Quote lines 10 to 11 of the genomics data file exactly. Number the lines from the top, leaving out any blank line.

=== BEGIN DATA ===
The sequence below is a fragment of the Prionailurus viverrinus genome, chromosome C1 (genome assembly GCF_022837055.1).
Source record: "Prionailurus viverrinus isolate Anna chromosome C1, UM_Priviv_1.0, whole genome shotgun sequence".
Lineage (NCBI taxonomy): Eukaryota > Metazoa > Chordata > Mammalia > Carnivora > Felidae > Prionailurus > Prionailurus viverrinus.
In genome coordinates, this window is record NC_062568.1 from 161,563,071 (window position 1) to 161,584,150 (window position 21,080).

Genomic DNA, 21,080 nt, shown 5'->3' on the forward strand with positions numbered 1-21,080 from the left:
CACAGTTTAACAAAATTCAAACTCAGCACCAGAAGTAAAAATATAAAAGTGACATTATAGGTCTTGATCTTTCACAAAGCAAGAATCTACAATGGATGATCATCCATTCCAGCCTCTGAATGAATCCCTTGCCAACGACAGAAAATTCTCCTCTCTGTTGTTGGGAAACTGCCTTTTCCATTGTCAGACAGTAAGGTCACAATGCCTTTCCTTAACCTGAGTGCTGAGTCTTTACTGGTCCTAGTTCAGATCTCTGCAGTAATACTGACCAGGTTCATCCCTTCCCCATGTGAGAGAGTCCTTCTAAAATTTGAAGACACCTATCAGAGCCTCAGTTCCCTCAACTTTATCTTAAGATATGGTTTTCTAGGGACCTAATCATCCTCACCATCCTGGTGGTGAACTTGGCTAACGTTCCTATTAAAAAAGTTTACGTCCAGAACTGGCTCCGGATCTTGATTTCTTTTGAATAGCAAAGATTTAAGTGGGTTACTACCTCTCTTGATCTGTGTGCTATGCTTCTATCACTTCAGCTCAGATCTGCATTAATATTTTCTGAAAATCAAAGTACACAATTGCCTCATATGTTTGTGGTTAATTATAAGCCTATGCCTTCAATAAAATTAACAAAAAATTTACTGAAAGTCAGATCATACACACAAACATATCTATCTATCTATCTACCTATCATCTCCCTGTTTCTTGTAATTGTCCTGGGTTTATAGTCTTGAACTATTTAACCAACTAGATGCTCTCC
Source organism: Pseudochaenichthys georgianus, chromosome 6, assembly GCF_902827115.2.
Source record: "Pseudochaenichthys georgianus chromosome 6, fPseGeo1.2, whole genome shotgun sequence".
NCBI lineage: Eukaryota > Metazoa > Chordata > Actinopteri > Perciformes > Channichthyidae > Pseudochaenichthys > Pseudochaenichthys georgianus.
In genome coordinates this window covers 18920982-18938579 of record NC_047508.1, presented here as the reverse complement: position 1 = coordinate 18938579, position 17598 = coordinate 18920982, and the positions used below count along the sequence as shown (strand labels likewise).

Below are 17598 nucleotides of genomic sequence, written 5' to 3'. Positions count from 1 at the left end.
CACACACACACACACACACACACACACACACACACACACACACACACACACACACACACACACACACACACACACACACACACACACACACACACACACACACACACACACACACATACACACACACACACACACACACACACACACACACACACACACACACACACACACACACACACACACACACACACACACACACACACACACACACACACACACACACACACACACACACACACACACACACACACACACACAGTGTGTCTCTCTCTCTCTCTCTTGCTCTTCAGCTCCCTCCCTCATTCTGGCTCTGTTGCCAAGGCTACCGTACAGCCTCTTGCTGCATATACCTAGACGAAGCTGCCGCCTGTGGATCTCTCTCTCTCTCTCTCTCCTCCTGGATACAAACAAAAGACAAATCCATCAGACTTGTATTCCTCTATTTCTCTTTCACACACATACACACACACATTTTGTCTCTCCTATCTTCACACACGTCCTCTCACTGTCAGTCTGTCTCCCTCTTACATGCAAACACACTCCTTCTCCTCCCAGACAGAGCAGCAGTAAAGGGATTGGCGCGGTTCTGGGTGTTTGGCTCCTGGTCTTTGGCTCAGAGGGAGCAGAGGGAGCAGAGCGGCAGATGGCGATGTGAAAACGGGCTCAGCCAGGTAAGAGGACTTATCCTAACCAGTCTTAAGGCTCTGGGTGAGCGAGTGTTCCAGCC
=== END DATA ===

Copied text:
In genome coordinates this window covers 18920982-18938579 of record NC_047508.1, presented here as the reverse complement: position 1 = coordinate 18938579, position 17598 = coordinate 18920982, and the positions used below count along the sequence as shown (strand labels likewise).

Below are 17598 nucleotides of genomic sequence, written 5' to 3'. Positions count from 1 at the left end.